OMB refines use of architectures
Federal Transition Framework designed to make cross-agency initiatives easier
After the last budget cycle, Richard Burk could clearly see the correlation between the maturity of an agency’s enterprise architecture and how well it controlled spending.
Burk, the Office of Management and Budget’s chief architect, found agencies that were successfully using their EAs—those that scored at least a 3 out of 5 in OMB’s assessment—spent less of their discretionary budget on IT than other agencies.
“This is exactly what we want,” Burk said. “The issue is not [so much] to spend less money, but the fact that we can deliver higher quality services in a more economical way.”
That’s why OMB is giving agencies a set of guidances designed to make integrating their enterprise architectures with their budget submissions easier and more effective.
Burk, along with members of the Chief Architects Forum and the CIO Council’s Architecture and Infrastructure Committee, released the first guidance, the Federal Transition Framework, earlier this month. The framework gives agencies a standard way of describing cross-agency initiatives and makes the sharing of that information easier.
OMB officials are asking agencies, beginning with the fiscal 2009 budget submission, to adhere to a more structured way of characterizing governmentwide projects that can be mapped to the Federal Enterprise Architecture Reference models.
“We wanted to find a way to use architecture to facilitate agency adoption of cross-agency initiatives,” Burk said. “The first step is to standardize the information on these initiatives. We want to bring information together and organize it in a consistent way.”
Along with the FTF, which OMB will update in September, Burk said his office will issue a new EA assessment framework and update the five FEA reference models in the same month.
Having all these documents in September lets agencies better develop their budget submissions using their enterprise architectures, Burk said.
“Creating this central repository that has a consistent view will be highly valuable, not only to architects, but program mangers and CIOs, who need to understand how is this going to help them,” said Michael Tiemann a senior associate with Booz Allen Hamilton Inc. of McLean, Va.Version 1.0
The initial version of the FTF provides agencies with a series of processes to better understand how the governmentwide initiatives affect their missions.
“This is another step toward an actual federal architecture,” said John Sullivan, the Environmental Protection Agency’s chief architect. “You understand how E-Authentication and E-Rulemaking affect the Financial Management Line of Business, and how the combination of those three affect how you manage your financial management business.”
The three parts of the FTF are a usage guide, a catalog and a metamodel reference guide.
In the usage guide, OMB outlines four scenarios for incorporating cross-agency initiatives into agency EAs, as well as guidance on self-assessing agency EA alignment with cross-agency initiatives, aligning agency budget submissions with cross-agency initiatives, and aligning agency IT programs with cross-agency initiatives.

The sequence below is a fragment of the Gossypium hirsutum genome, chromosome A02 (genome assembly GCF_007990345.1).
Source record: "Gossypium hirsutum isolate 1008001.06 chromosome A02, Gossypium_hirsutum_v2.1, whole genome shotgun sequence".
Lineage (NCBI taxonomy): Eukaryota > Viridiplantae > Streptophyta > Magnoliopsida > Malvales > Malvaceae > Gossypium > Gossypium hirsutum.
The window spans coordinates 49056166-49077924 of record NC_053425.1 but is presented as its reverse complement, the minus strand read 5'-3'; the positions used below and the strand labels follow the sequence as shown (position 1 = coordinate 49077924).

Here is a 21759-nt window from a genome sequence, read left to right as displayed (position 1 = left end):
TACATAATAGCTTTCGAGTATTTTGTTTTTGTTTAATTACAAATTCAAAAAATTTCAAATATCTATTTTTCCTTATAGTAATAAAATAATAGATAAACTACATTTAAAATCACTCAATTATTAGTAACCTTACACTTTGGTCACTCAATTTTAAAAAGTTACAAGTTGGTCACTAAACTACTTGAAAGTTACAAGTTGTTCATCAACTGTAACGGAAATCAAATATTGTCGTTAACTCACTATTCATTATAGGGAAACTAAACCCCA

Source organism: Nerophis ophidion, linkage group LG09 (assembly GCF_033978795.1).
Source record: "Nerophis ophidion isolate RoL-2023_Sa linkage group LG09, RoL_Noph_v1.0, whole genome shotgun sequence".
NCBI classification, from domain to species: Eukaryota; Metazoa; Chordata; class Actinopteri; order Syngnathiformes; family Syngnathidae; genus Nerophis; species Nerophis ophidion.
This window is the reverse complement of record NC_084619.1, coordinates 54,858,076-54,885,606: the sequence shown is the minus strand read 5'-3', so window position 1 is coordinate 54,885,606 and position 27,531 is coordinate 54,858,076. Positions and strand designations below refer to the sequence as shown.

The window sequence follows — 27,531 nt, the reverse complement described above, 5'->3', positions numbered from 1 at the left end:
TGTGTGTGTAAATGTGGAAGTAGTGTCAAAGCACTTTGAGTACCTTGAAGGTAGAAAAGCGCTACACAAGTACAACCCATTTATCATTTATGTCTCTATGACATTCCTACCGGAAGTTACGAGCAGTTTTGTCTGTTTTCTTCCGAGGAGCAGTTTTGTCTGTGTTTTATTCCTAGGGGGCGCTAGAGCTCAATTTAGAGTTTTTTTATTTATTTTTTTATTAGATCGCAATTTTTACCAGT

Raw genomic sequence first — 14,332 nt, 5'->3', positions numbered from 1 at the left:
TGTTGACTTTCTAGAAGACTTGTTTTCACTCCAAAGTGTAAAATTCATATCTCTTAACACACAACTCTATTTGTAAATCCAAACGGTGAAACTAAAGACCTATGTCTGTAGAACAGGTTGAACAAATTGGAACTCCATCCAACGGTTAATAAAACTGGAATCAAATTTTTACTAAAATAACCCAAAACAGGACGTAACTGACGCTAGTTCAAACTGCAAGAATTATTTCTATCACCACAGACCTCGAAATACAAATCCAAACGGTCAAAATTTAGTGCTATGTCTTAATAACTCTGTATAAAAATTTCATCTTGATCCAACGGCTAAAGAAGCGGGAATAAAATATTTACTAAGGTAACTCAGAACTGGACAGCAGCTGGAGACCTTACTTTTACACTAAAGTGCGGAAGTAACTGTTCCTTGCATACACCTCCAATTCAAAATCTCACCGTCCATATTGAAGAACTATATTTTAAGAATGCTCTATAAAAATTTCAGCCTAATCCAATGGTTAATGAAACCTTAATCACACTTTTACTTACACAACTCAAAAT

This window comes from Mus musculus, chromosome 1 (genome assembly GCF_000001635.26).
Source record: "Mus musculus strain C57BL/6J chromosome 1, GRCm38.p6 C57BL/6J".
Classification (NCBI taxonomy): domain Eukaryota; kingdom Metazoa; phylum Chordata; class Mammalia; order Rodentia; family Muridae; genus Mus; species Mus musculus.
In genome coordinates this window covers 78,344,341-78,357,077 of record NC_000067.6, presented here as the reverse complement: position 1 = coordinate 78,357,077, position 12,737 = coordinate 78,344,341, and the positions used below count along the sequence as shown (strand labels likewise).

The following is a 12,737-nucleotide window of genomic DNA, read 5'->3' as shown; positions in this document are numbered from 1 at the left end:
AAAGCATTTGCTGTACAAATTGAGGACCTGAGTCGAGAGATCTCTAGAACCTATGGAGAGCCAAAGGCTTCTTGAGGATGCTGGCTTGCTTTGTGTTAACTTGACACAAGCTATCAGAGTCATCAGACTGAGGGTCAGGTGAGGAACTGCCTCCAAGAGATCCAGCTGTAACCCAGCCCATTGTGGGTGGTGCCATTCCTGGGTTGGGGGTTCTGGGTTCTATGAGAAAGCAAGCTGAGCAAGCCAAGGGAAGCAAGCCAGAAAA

The catalog breaks down three cross-agency projects—the move to IP version 6, E-Authentication and the IT infrastructure Line of Business Consolidation initiative—to help agencies more easily find information about these initiatives.
Burk said that OMB will add 14 to 15 other cross-agency initiatives to the framework in the September update.
“OMB tried to pick three different initiatives that gave them a different flavor in terms of having a broader structure,” said Venkatapathi Puvvada, Unisys’ Federal Systems’ chief technology officer. “Typically, if an agency does a half a dozen cross-agency initiatives, they are all done in six different ways. This will cut down on the amount of architecting they will have to do to incorporate these initiatives into their EAs.”
Unisys supported OMB’s development of the framework.
Finally, the metamodel document defines the information in six areas to be included in the FTF. The areas include the initiative, the strategy and performance, the business line, the data, the service components, and the technology standards and products used in the project.
Agency success with the framework will be dependent on the quality of the information provided, EPA’s Sullivan warned.
James Benson, a principal at Booz Allen Hamilton Inc., suggested that agencies is- sue, through Burk’s office, best practices or lessons learned in using the FTF.
Burk said implementing the framework will be difficult for agencies that don’t have mature EA. He said about six agencies are ready to use the FTF, while 15 others will have more of a challenge.
“We know we can get results from agencies that have strong EAs,” Burk said.
Sullivan added the major benefit of the framework will be having all the information on governmentwide initiatives in one place. Currently, that information is scattered and inconsistent, he said.
Burk added that the framework will provide agencies with a clear example of the performance metrics a project is trying to achieve, or what technology is available to be reused.
“The biggest impediment to getting agencies to align with and develop cross-agency initiatives is the lack of information available,” Tiemann said.
“Architects need to have artifacts and need to know how to align with the initiatives,” he added.
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